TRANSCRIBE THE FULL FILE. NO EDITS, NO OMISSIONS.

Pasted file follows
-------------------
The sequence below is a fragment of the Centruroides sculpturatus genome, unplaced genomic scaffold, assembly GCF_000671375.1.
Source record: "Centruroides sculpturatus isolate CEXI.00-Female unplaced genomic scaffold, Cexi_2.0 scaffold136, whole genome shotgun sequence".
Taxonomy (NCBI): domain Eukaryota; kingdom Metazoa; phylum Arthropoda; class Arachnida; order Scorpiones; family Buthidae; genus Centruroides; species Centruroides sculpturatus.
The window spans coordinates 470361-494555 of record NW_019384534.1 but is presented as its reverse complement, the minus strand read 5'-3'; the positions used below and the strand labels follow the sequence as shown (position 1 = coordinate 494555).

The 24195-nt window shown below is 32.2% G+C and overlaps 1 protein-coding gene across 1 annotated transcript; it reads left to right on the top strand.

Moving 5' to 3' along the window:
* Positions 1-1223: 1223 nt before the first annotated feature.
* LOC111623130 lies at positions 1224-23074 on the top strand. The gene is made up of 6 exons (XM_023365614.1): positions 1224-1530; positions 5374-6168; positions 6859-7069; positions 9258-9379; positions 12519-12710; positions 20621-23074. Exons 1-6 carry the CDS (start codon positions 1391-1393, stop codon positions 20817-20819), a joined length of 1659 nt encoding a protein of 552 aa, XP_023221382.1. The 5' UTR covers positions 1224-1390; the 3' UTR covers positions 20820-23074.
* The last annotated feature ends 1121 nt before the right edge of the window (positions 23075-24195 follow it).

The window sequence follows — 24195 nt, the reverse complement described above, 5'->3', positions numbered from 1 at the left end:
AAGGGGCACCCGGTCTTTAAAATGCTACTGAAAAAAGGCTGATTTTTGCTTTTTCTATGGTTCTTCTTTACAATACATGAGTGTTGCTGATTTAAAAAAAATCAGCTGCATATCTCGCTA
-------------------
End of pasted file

The sequence below is a fragment of the Centruroides sculpturatus genome, unplaced genomic scaffold, assembly GCF_000671375.1.
Source record: "Centruroides sculpturatus isolate CEXI.00-Female unplaced genomic scaffold, Cexi_2.0 scaffold136, whole genome shotgun sequence".
Taxonomy (NCBI): domain Eukaryota; kingdom Metazoa; phylum Arthropoda; class Arachnida; order Scorpiones; family Buthidae; genus Centruroides; species Centruroides sculpturatus.
The window spans coordinates 470361-494555 of record NW_019384534.1 but is presented as its reverse complement, the minus strand read 5'-3'; the positions used below and the strand labels follow the sequence as shown (position 1 = coordinate 494555).

The 24195-nt window shown below is 32.2% G+C and overlaps 1 protein-coding gene across 1 annotated transcript; it reads left to right on the top strand.

Moving 5' to 3' along the window:
* Positions 1-1223: 1223 nt before the first annotated feature.
* LOC111623130 lies at positions 1224-23074 on the top strand. The gene is made up of 6 exons (XM_023365614.1): positions 1224-1530; positions 5374-6168; positions 6859-7069; positions 9258-9379; positions 12519-12710; positions 20621-23074. Exons 1-6 carry the CDS (start codon positions 1391-1393, stop codon positions 20817-20819), a joined length of 1659 nt encoding a protein of 552 aa, XP_023221382.1. The 5' UTR covers positions 1224-1390; the 3' UTR covers positions 20820-23074.
* The last annotated feature ends 1121 nt before the right edge of the window (positions 23075-24195 follow it).

The window sequence follows — 24195 nt, the reverse complement described above, 5'->3', positions numbered from 1 at the left end:
AAGGGGCACCCGGTCTTTAAAATGCTACTGAAAAAAGGCTGATTTTTGCTTTTTCTATGGTTCTTCTTTACAATACATGAGTGTTGCTGATTTAAAAAAAATCAGCTGCATATCTCGCTA